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Was the uprising in 1989 a reaction to the 1987 rigging or rejection of the 1975 accord? - Rising Kashmir


Was the uprising in 1989 a reaction to the 1987 rigging or rejection of the 1975 accord? - Rising Kashmir - Many writers, columnists and scribes — mostly from India and a few from Jammu and Kashmir as well — often talk about the 1989 armed revolt in Jammu and Kashmir with the rigged elections of 1987 as reference point.

Many of them articulate that if the infamous 1987 elections were not rigged by India, things could have been different in the restive Himalayan region. They argue that if the elections would have been fair, the Indian version of democracy would have perhaps flourished in Jammu and Kashmir.

Is this assessment right or erroneous?

To find the right answer one needs to dig a litter deeper and address this question by contextualizing and historicizing the K-issue.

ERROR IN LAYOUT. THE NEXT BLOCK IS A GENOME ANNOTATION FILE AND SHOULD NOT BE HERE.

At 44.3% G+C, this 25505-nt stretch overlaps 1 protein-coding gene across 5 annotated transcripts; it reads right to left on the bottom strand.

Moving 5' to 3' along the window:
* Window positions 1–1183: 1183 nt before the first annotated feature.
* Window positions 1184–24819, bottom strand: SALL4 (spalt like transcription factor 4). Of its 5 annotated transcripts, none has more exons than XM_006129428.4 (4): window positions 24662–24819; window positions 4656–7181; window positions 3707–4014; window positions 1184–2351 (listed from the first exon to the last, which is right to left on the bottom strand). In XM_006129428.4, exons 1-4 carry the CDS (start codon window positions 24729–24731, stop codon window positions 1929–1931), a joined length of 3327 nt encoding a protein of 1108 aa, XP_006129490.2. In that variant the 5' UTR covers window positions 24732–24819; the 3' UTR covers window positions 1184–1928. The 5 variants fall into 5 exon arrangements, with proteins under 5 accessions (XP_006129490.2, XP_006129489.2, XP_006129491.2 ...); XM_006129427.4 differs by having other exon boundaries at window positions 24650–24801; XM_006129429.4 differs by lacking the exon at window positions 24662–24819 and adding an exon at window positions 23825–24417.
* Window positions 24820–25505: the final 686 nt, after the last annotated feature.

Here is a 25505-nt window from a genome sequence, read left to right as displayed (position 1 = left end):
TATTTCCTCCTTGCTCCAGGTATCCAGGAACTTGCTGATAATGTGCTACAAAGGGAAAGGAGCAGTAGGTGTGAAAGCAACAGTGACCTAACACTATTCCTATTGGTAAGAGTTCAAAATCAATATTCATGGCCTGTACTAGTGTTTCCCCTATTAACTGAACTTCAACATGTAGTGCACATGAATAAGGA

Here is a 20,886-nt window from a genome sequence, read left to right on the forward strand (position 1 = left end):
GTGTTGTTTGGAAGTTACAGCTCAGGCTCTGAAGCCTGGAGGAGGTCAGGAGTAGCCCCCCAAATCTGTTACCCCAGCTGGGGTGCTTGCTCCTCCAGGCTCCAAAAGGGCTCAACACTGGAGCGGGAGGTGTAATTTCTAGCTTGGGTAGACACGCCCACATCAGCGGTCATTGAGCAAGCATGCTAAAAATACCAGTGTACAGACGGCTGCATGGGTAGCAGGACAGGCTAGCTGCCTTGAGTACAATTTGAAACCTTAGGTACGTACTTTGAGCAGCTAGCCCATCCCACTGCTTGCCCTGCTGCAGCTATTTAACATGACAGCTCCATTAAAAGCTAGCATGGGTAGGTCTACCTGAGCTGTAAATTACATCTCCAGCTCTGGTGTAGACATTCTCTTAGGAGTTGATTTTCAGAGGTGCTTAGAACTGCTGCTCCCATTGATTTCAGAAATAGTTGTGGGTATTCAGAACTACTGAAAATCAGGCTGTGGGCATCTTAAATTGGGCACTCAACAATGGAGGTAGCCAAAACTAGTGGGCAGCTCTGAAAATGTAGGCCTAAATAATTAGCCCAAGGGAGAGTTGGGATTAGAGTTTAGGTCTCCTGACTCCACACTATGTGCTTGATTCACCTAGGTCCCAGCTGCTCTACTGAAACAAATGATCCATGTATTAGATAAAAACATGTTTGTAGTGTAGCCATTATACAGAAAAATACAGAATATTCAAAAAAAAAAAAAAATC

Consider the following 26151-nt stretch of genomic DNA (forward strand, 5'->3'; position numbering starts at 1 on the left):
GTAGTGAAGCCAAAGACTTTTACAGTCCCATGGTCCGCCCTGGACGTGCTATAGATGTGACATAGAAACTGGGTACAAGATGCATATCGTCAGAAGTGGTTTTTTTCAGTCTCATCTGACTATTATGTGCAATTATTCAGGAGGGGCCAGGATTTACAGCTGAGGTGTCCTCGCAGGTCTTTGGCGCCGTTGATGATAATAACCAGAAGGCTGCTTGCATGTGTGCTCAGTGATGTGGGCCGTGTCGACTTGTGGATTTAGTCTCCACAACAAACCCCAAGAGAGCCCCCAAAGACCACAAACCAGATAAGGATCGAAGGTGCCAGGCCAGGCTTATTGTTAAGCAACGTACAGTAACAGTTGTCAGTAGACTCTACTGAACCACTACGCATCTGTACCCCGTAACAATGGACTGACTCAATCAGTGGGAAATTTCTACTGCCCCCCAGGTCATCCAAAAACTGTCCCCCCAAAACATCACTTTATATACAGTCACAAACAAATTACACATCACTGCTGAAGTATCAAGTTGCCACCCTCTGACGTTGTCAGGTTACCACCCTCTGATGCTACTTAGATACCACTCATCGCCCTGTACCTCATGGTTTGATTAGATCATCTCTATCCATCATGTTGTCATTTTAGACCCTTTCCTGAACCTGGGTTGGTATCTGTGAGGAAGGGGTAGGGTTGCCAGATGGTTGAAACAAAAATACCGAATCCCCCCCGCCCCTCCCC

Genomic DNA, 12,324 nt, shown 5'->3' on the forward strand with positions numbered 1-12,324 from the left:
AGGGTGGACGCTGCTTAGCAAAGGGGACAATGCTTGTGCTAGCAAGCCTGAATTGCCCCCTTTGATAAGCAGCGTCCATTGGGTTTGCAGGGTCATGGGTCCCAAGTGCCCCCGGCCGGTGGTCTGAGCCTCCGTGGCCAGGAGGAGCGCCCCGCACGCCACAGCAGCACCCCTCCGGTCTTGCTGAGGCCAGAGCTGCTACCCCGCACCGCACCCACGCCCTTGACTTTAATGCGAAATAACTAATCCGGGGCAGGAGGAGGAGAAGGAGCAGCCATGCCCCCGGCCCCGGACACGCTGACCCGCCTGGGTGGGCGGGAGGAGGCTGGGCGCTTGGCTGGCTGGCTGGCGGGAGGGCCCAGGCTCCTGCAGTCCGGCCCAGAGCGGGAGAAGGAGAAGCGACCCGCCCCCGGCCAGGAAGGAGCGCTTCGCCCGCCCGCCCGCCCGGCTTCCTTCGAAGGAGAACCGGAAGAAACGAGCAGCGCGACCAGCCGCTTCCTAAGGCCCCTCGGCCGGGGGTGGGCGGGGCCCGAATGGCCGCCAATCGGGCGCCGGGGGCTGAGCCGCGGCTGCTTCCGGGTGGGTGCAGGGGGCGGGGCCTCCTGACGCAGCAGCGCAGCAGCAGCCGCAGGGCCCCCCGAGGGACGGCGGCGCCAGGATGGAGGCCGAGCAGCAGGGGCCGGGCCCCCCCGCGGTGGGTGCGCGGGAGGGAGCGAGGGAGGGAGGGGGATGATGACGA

Even the staunchest of Indian nationalists agree that Sheikh Mohammad Abdullah’s unceremonious and forced exit in 1953 would be the first in a series of similar undemocratic interventions from New Delhi, political blunders and maneuvers that would vitiate the disputed region’s future.

It is no secret that Sheikh Mohammad Abdullah had openly talked about the possibility of an independent Kashmir by as early as 1949. Senior Abdullah, then Kashmir’s tallest political figure, had visualized the possibility of an “independent Kashmir” in his interviews to two foreign correspondents, Davidson and Ward Price, in Srinagar, in January 1949.

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Dispatch: Aboriginal Press Media Group  |   Permalink  |   [7.4.16]  |   0 comments


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